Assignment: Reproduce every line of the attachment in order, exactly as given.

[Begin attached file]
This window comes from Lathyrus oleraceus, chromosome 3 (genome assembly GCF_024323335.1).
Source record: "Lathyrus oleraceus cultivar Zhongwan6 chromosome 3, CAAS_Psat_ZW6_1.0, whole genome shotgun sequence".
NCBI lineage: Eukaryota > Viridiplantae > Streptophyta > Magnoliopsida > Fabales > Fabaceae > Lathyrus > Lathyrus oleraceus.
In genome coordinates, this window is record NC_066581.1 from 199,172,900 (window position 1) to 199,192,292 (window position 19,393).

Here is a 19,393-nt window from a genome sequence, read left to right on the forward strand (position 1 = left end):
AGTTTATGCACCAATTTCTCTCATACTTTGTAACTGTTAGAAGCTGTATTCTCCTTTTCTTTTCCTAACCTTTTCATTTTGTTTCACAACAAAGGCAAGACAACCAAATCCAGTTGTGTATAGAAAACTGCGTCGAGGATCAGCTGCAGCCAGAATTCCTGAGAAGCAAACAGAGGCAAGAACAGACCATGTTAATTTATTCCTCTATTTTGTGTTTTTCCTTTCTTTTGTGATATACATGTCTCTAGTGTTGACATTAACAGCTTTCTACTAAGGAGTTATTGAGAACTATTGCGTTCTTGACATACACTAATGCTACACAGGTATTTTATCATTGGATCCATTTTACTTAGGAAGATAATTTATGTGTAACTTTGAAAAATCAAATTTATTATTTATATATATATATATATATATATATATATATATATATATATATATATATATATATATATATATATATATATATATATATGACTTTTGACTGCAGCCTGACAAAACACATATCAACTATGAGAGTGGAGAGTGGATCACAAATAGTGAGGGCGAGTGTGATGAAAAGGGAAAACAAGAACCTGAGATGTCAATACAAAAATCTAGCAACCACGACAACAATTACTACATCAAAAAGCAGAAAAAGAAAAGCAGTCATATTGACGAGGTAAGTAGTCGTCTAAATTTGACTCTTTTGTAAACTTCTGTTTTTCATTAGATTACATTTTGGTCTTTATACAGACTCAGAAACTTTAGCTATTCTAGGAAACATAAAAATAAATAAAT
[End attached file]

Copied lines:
This window comes from Lathyrus oleraceus, chromosome 3 (genome assembly GCF_024323335.1).
Source record: "Lathyrus oleraceus cultivar Zhongwan6 chromosome 3, CAAS_Psat_ZW6_1.0, whole genome shotgun sequence".
NCBI lineage: Eukaryota > Viridiplantae > Streptophyta > Magnoliopsida > Fabales > Fabaceae > Lathyrus > Lathyrus oleraceus.
In genome coordinates, this window is record NC_066581.1 from 199,172,900 (window position 1) to 199,192,292 (window position 19,393).

Here is a 19,393-nt window from a genome sequence, read left to right on the forward strand (position 1 = left end):
AGTTTATGCACCAATTTCTCTCATACTTTGTAACTGTTAGAAGCTGTATTCTCCTTTTCTTTTCCTAACCTTTTCATTTTGTTTCACAACAAAGGCAAGACAACCAAATCCAGTTGTGTATAGAAAACTGCGTCGAGGATCAGCTGCAGCCAGAATTCCTGAGAAGCAAACAGAGGCAAGAACAGACCATGTTAATTTATTCCTCTATTTTGTGTTTTTCCTTTCTTTTGTGATATACATGTCTCTAGTGTTGACATTAACAGCTTTCTACTAAGGAGTTATTGAGAACTATTGCGTTCTTGACATACACTAATGCTACACAGGTATTTTATCATTGGATCCATTTTACTTAGGAAGATAATTTATGTGTAACTTTGAAAAATCAAATTTATTATTTATATATATATATATATATATATATATATATATATATATATATATATATATATATATATATATATATATATATATATATGACTTTTGACTGCAGCCTGACAAAACACATATCAACTATGAGAGTGGAGAGTGGATCACAAATAGTGAGGGCGAGTGTGATGAAAAGGGAAAACAAGAACCTGAGATGTCAATACAAAAATCTAGCAACCACGACAACAATTACTACATCAAAAAGCAGAAAAAGAAAAGCAGTCATATTGACGAGGTAAGTAGTCGTCTAAATTTGACTCTTTTGTAAACTTCTGTTTTTCATTAGATTACATTTTGGTCTTTATACAGACTCAGAAACTTTAGCTATTCTAGGAAACATAAAAATAAATAAAT